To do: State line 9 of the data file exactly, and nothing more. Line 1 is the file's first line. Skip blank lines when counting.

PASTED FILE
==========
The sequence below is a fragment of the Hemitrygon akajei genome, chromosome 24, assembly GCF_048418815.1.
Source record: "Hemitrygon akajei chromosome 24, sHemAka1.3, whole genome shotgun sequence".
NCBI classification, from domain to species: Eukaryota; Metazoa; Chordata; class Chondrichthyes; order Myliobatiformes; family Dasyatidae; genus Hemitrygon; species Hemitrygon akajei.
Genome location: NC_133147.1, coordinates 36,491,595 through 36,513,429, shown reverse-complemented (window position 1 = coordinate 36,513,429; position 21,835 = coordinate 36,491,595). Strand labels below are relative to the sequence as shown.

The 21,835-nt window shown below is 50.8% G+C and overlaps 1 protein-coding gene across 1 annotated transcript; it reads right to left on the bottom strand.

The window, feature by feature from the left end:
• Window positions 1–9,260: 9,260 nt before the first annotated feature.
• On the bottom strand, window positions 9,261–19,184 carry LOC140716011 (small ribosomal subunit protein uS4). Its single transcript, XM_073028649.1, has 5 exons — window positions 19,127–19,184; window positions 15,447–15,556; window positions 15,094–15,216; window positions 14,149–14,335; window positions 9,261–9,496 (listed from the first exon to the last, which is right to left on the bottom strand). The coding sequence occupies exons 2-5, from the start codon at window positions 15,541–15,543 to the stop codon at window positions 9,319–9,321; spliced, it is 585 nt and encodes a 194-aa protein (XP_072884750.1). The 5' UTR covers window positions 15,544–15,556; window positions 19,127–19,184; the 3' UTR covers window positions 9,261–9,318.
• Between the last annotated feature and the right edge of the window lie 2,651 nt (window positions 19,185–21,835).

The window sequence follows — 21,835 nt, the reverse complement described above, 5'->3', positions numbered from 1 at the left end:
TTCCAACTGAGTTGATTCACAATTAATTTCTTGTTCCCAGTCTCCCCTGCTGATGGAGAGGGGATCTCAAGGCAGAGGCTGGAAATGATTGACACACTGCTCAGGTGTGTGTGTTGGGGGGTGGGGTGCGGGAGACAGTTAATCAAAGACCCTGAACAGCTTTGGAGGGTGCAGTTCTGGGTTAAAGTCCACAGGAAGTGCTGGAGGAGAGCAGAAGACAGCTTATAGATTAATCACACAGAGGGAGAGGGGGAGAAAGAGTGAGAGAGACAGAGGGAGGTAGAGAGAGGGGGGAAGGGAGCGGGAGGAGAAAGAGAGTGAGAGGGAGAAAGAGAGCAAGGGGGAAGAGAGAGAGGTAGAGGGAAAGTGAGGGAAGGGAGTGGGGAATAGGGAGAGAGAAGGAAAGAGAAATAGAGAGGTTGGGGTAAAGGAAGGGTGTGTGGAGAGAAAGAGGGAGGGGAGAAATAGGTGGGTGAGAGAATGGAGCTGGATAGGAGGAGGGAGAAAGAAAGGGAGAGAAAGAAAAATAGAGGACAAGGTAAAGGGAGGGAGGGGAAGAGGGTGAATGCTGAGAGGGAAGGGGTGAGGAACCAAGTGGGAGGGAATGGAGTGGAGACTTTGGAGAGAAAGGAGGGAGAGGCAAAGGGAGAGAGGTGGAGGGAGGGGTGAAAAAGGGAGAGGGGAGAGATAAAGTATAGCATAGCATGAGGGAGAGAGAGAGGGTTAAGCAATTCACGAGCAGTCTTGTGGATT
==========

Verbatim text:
• Between the last annotated feature and the right edge of the window lie 2,651 nt (window positions 19,185–21,835).